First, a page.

As it was mentioned in the material and methods section and in Table 1, this study was carried out evaluating a total number of admitted patients and endotracheal secretion samples equal to 1060 and 1254, respectively. Evidently, the total number of patients admitted at the ICUs of the hospital and samples did not match because more than one sample was taken from some patients, at different moments, to confirm results. From this number of admitted patients, 741 (68.9%) received mechanical ventilation; and accounted to 125 deaths (11.8%) by sepsis and 58 deaths (5.5%) by causes not associated with infections. However, sepsis was also confirmed in these 58 cases by means of a rigorous anatomopathological examination.
As result of the microbiological assessments, 503 patients (67.8% of ventilated patients) were positive for Gram-negative bacteria whereas only 23 patients (3.1% of ventilated patients) were positive for Gram-positive bacteria. There was no lower respiratory track infection in the remaining 215 (29.0%) ventilated patients. In favor of the execution of this intensive microbiologic investigation, a very low level of contamination (1.1%) due to laboratory errors was observed (Table 1).
We also observed that 53.6% of infections were caused by bacteria of the Enterobacteriaceae family, where the most represented strains were Klebsiella spp. (35.7%). Likewise, we detected 43.5% of infections with non-fermenter bacilli, represented by Acinetobacter spp. (25.2%) and Pseudomonas spp. (18.3%) infections (Fig. 1).
Fig. 2 summarizes resistance rates of Acinetobacter spp., Pseudomonas spp. and Klebsiella spp. to the panel of antibiotics mentioned above. This panel of antibiotics represents, perhaps, the most widely used antibiotics in the hospital during and/or before the studied period.
Data gathered in our study of bacterial resistance also corroborated the very high resistance of isolated Acinetobacter spp. to CRO (93%), CN (87%), AK (84%), MRP (81%), ATM (81%) and TZP (78%). However, the most remarkable findings of this study, something of greatest concern, was the isolation of 8 (2%) samples of Acinetobacter baumannii resistant to CS and highly resistant to MPR (Fig. 2A).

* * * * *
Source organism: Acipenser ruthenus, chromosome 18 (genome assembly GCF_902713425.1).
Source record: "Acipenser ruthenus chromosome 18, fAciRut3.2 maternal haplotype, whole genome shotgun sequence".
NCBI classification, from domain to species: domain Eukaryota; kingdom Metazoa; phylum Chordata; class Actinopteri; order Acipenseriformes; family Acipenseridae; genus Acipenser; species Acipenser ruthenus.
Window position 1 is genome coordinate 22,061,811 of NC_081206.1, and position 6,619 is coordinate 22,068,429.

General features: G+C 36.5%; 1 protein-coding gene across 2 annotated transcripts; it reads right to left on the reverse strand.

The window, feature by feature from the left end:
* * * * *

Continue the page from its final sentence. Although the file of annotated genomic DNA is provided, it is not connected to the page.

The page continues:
Concerning the analysis of Pseudomonas spp. (Fig. 2B) and Klebsiella ssp. (Fig. 2C) resistance to antibiotics [there was moderate resistance (< 50%)] of Pseudomonas spp. to CN (45%), AK (40%), MRP (44%), ATM (51%). Furthermore, we also found a very high resistance of Pseudomonas spp. to AMS (92%), low to TZP (20%) and moderately high to CRO (68%). From this study, it can also be extrapolated that Klebsiella spp. were also moderately resistant to CN (45%), AK (38%), MRP (42%), ATM (34%). This group of bacteria showed low resistance to TZP (28%), high resistance to CRO (82%) and very high resistance to AMS (93%).
Finally, Fig. 3 illustrates a time-trend analysis of infections of the lower respiratory tract of patients admitted to the ICUs of the hospitals with Acinetobacter spp., Pseudomonas spp. and Klebsiella spp. infections. This comparison was done using recorded data of the last four consecutive years and the number of samples studied per year was as follows: 1626 (2007), 1747 (2008), 1462 (2009), and 1254 (2010).
Our research revealed a decrease in the prevalence rate for Pseudomonas spp. (-1.19%) when 2007 and 2010 were compared. Nonetheless, an opposite time-trend in the prevalence rate was confirmed for Acinetobacter spp. and Klebsiella spp. An increase by approximately 4.5% was seen for Acinetobacter spp. from 2009 to 2010. However, a linear increase for this nosocomial infection has been noticed since 2007 (y = 6.18x+1.55). The infection rate of Klebsiella spp. showed a dramatic increase in the last two years (11.3%).
The comparison of the respective infection rates demonstrated significant differences among the number of samples infected per year with Acinetobacter spp., Pseudomonas spp. and Klebsiella spp. (p = 0.027). The Tukey's test confirmed ANOVA results, showing significant difference between the infection rates of Acinetobacter spp. and Klebsiella spp. Comparison between Pseudomonas spp. and Klebsiela spp. infection rates did not show significant difference (p = 0.053).
Nosocomial infections are estimated to double mortality and morbidity risks of any hospital admitted patient. It has been estimated that about 1.7 million hospital-acquired infections occurred and almost 99,000 deaths were associated with nosocomial infections, making it the sixth leading cause of death in the United States.3,4 Similar data have been reported from Europe.10 In this regard, the most susceptible patients to nosocomial pneumonia are those who receive assisted (mechanical) ventilation, which is directly associated with the increase in the length of hospital stay. As a general rule, patients that receive assisted ventilation develop pneumonia more frequently and are more likely to have a fatal outcome than those not requiring assisted respiration.11,12 In this respect, updated data from the U.S. National Healthcare Safety Network indicated that Gram-negative microorganisms (P. aeruginosa, and A. baumannii) predominate in the cases of nosocomial pneumonia.13
Taking into consideration this universal relevant clinical problem, we made a characterization of infection of the lower respiratory tract of 741 ventilated patients admitted to the ICUs with presumed nosocomial pneumonia. From these patients 1254 samples were collected and assessed by several microbiology tests. Some results were also corroborated by anatomopathological examination (Table 1).